Searching for Signal: How to Get Published in Our Journal

So, you want to get published in a literary magazine.

Good on you for putting yourself out there!

Seriously. When we go through submissions, we keep in mind that there’s a creative soul out there who might’ve stared at that “send” button anxiously for a minute or two before wiping the sweat off their palms, taking a breath, and blasting a little piece of their soul into what can seem like a virtual black hole. These words really matter to someone, and whether we publish them or not, we ought to be handling them with care.

There are a few ways we do that:

First off, we don’t have a slush pile. Every submission will be read at least once by yours truly, the Editor-in-Chief. At this point in our zine’s life, a slush pile feels like an unnecessary gatekeeping effort. There’s something about only taking seriously work from the people you know that reminds me of an echo chamber. Cavernous and sticky with nepotism. Ew.

Second, we don’t have a reading fee. The only time we will charge for a submission is during a contest. The reason for that is because our contests also function as fundraisers for organizations that are doing the groundwork in the feminist movement. Every cent we make from those reading fees go directly to the named organization in the contest description, and we post our receipts.

Now that you, fellow creative, have been assured that we will take your work seriously and won’t charge you for just sending an email, let’s talk about how your submission actually gets accepted.

  1. Proofread. I don’t care if you’re the next Auden. I don’t care if you’ve just given me the secrets of the universe in a perfectly formed villanelle. If you have spelling and grammar errors in your submission, it will be very difficult for me to say “yes,” because now it’s a “yes, and please fix these errors.” Find some friends, family, strangers, anyone, to look over your work before you hit “send.”
  2. Avoid clichés. There’s nothing I can say about this that hasn’t already been said—so I won’t.  
  3. Surprise me. the whole idea behind literary magazines is that they’re a place for artistic experimentation. we want to push back on expectations here; that’s kind of the point. so, now is the time to send over that really weird project that you don’t really even know if it’s poetry, prose; or maybe it’s more akin to a visual representation of that feeling when you slam your head on a kitchen cabinet because your cat decided to claw your leg while you were looking for the damn paper towels; but as you grip your head with one hand and shoo the cat with the other, you remember you actually keep the paper towels in the closet. bring us somewhere unexpected.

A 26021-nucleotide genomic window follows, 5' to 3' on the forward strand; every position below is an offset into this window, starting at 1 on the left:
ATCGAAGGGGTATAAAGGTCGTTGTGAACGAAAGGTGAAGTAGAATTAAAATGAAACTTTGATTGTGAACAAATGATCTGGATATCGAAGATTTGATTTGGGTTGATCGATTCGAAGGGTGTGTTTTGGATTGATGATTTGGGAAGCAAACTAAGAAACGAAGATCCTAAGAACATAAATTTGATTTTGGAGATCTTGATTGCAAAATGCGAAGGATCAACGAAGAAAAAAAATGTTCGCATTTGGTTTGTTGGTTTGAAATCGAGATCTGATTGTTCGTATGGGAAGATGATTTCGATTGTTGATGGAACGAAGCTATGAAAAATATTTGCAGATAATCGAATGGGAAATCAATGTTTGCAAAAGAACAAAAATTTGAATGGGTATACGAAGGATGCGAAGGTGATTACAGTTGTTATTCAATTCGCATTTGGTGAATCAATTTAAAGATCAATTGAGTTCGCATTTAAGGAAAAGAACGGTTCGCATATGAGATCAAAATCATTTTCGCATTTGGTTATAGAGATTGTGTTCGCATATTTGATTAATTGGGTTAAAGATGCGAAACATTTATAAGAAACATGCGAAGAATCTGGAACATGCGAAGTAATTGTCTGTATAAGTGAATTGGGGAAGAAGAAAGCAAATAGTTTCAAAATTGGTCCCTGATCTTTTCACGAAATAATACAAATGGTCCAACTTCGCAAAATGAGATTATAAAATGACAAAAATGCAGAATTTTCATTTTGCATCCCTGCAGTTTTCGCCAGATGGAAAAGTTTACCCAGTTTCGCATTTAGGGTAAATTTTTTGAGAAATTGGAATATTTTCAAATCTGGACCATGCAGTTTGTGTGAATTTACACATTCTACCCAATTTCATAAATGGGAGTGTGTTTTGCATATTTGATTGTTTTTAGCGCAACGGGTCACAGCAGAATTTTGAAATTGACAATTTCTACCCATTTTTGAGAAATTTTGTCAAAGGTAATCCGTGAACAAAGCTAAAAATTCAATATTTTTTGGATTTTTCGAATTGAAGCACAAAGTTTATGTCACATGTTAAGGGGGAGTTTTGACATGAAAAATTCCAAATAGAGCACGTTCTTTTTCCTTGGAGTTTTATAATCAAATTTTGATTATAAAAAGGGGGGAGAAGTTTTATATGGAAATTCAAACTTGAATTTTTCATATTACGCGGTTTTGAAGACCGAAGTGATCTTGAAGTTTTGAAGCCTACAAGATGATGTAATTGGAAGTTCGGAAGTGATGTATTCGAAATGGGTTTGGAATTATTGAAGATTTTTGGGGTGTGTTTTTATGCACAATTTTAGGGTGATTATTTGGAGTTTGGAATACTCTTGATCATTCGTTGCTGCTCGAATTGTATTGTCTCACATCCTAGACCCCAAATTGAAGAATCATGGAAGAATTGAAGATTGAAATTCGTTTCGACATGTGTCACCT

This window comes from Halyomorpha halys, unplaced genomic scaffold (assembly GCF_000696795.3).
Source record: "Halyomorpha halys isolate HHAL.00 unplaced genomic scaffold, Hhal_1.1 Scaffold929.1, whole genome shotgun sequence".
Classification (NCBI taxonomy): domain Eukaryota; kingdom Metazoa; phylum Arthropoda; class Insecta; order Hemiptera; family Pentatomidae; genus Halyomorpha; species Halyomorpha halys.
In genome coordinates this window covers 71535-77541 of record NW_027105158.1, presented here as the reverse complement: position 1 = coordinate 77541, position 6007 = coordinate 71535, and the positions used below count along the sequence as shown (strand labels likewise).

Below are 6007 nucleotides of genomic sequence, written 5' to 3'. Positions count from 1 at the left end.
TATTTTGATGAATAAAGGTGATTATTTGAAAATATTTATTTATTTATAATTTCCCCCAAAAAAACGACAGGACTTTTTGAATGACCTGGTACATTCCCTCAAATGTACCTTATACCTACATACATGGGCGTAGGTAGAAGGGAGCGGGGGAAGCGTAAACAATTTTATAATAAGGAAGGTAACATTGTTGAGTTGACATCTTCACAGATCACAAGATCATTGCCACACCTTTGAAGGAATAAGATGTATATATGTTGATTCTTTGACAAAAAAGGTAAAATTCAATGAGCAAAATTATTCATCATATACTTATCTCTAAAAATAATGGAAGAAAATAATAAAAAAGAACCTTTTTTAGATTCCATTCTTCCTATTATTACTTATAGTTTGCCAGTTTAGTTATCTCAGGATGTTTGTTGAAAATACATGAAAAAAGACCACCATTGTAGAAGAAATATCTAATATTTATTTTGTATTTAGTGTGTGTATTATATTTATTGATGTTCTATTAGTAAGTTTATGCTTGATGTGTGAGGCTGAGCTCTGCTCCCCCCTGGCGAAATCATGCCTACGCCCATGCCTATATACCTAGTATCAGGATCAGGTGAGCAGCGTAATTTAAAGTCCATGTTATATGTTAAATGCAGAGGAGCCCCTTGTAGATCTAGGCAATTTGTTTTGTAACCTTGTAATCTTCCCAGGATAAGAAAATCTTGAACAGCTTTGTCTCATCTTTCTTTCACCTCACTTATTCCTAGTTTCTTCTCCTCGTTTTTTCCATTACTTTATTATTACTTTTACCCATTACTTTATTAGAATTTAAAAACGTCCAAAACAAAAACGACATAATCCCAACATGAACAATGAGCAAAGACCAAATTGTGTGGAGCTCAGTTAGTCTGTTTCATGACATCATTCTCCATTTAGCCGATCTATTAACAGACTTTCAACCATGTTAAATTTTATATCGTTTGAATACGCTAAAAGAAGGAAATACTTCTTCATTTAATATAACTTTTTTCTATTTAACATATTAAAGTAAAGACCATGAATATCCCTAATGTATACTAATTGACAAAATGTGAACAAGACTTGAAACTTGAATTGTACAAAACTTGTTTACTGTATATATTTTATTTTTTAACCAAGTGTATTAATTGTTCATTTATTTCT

4. Be relevant. We’re a feminist literary magazine. We’re looking to subvert the patriarchy through art. If you send me a short story about the first time you went water skiing and how the lake is your favorite place on Earth, you will likely be getting a “this isn’t for us” email, because it’s not. The best way to make sure you’re on-brand would be to read our previous content!
  5. Follow the submission guidelines. I wish this could go without saying. Please just follow these, and everyone’s life will be better for it. You can find ours here.

I’m not going to give you any more guidelines. You don’t need them, and the last thing I want is the Serpentine inbox flooding with words people think I want to hear.

Here’s what I’ll leave you with though: A former professor of mine once showed us a quote from Sven Birkerts, head of Agni, that has stayed with me. It’s honestly the best way I can let you in on how we choose submissions here at Serpentine:

“… editing is, before readying manuscripts for publications, very much a business of cutting away the less essential in order to expose the more essential. I mean this both in practical and philosophical terms. Editing, I have found, is the search for signal in a sea of noise.”


Birkerts, Sven. “Signal in a Sea of Noise.” Irish Pages, vol. 2, no. 1, 2003, pp. 262–264. JSTOR, http://www.jstor.org/stable/30057282. Accessed 26 Feb. 2021.

Vicki Barclay is the Editor-in-Chief of Serpentine Literary Magazine.

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